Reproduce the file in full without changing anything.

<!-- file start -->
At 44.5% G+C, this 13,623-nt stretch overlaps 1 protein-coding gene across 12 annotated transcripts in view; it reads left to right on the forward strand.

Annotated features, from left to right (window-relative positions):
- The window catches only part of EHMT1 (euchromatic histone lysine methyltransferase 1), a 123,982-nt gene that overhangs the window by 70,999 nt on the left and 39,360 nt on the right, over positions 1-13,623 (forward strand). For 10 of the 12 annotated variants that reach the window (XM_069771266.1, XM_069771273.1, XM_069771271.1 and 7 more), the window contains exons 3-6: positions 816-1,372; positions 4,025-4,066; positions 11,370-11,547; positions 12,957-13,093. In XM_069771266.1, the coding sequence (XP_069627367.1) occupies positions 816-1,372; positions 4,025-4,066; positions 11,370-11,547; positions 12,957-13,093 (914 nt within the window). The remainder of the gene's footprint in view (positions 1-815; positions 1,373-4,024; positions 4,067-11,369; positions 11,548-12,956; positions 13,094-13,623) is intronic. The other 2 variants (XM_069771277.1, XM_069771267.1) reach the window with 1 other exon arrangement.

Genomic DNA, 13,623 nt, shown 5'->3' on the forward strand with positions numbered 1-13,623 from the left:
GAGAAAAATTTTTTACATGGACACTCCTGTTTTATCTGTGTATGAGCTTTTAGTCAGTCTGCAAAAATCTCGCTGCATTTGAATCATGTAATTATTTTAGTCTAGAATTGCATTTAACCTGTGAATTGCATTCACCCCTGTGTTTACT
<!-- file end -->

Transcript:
At 44.5% G+C, this 13,623-nt stretch overlaps 1 protein-coding gene across 12 annotated transcripts in view; it reads left to right on the forward strand.

Annotated features, from left to right (window-relative positions):
- The window catches only part of EHMT1 (euchromatic histone lysine methyltransferase 1), a 123,982-nt gene that overhangs the window by 70,999 nt on the left and 39,360 nt on the right, over positions 1-13,623 (forward strand). For 10 of the 12 annotated variants that reach the window (XM_069771266.1, XM_069771273.1, XM_069771271.1 and 7 more), the window contains exons 3-6: positions 816-1,372; positions 4,025-4,066; positions 11,370-11,547; positions 12,957-13,093. In XM_069771266.1, the coding sequence (XP_069627367.1) occupies positions 816-1,372; positions 4,025-4,066; positions 11,370-11,547; positions 12,957-13,093 (914 nt within the window). The remainder of the gene's footprint in view (positions 1-815; positions 1,373-4,024; positions 4,067-11,369; positions 11,548-12,956; positions 13,094-13,623) is intronic. The other 2 variants (XM_069771277.1, XM_069771267.1) reach the window with 1 other exon arrangement.

Genomic DNA, 13,623 nt, shown 5'->3' on the forward strand with positions numbered 1-13,623 from the left:
GAGAAAAATTTTTTACATGGACACTCCTGTTTTATCTGTGTATGAGCTTTTAGTCAGTCTGCAAAAATCTCGCTGCATTTGAATCATGTAATTATTTTAGTCTAGAATTGCATTTAACCTGTGAATTGCATTCACCCCTGTGTTTACT